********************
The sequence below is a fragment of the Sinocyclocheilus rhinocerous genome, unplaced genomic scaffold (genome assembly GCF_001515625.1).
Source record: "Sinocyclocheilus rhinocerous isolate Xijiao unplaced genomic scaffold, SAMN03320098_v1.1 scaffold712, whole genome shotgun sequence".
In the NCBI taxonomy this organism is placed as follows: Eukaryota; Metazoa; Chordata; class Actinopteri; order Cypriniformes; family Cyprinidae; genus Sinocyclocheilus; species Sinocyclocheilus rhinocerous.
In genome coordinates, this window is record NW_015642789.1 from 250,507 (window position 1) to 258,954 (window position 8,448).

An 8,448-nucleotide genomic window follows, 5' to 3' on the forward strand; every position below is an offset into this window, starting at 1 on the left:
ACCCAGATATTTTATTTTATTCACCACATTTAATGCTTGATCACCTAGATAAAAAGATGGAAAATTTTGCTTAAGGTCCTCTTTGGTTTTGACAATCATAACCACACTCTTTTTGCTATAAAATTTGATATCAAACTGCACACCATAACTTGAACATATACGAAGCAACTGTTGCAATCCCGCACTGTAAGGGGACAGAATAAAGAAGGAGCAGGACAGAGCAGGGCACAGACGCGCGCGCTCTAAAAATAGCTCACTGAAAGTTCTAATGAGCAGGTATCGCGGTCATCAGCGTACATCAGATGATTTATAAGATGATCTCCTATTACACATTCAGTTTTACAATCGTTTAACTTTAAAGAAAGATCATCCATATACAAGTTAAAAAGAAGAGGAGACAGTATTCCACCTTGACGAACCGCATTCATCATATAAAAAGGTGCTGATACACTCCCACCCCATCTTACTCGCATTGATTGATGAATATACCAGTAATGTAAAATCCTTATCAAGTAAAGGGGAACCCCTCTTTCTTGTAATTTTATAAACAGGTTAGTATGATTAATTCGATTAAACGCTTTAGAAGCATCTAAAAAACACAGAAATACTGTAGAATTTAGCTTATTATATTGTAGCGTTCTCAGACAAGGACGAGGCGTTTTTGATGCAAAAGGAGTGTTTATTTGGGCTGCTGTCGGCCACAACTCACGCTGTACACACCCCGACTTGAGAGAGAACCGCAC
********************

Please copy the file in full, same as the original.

The sequence below is a fragment of the Sinocyclocheilus rhinocerous genome, unplaced genomic scaffold (genome assembly GCF_001515625.1).
Source record: "Sinocyclocheilus rhinocerous isolate Xijiao unplaced genomic scaffold, SAMN03320098_v1.1 scaffold712, whole genome shotgun sequence".
In the NCBI taxonomy this organism is placed as follows: Eukaryota; Metazoa; Chordata; class Actinopteri; order Cypriniformes; family Cyprinidae; genus Sinocyclocheilus; species Sinocyclocheilus rhinocerous.
In genome coordinates, this window is record NW_015642789.1 from 250,507 (window position 1) to 258,954 (window position 8,448).

An 8,448-nucleotide genomic window follows, 5' to 3' on the forward strand; every position below is an offset into this window, starting at 1 on the left:
ACCCAGATATTTTATTTTATTCACCACATTTAATGCTTGATCACCTAGATAAAAAGATGGAAAATTTTGCTTAAGGTCCTCTTTGGTTTTGACAATCATAACCACACTCTTTTTGCTATAAAATTTGATATCAAACTGCACACCATAACTTGAACATATACGAAGCAACTGTTGCAATCCCGCACTGTAAGGGGACAGAATAAAGAAGGAGCAGGACAGAGCAGGGCACAGACGCGCGCGCTCTAAAAATAGCTCACTGAAAGTTCTAATGAGCAGGTATCGCGGTCATCAGCGTACATCAGATGATTTATAAGATGATCTCCTATTACACATTCAGTTTTACAATCGTTTAACTTTAAAGAAAGATCATCCATATACAAGTTAAAAAGAAGAGGAGACAGTATTCCACCTTGACGAACCGCATTCATCATATAAAAAGGTGCTGATACACTCCCACCCCATCTTACTCGCATTGATTGATGAATATACCAGTAATGTAAAATCCTTATCAAGTAAAGGGGAACCCCTCTTTCTTGTAATTTTATAAACAGGTTAGTATGATTAATTCGATTAAACGCTTTAGAAGCATCTAAAAAACACAGAAATACTGTAGAATTTAGCTTATTATATTGTAGCGTTCTCAGACAAGGACGAGGCGTTTTTGATGCAAAAGGAGTGTTTATTTGGGCTGCTGTCGGCCACAACTCACGCTGTACACACCCCGACTTGAGAGAGAACCGCAC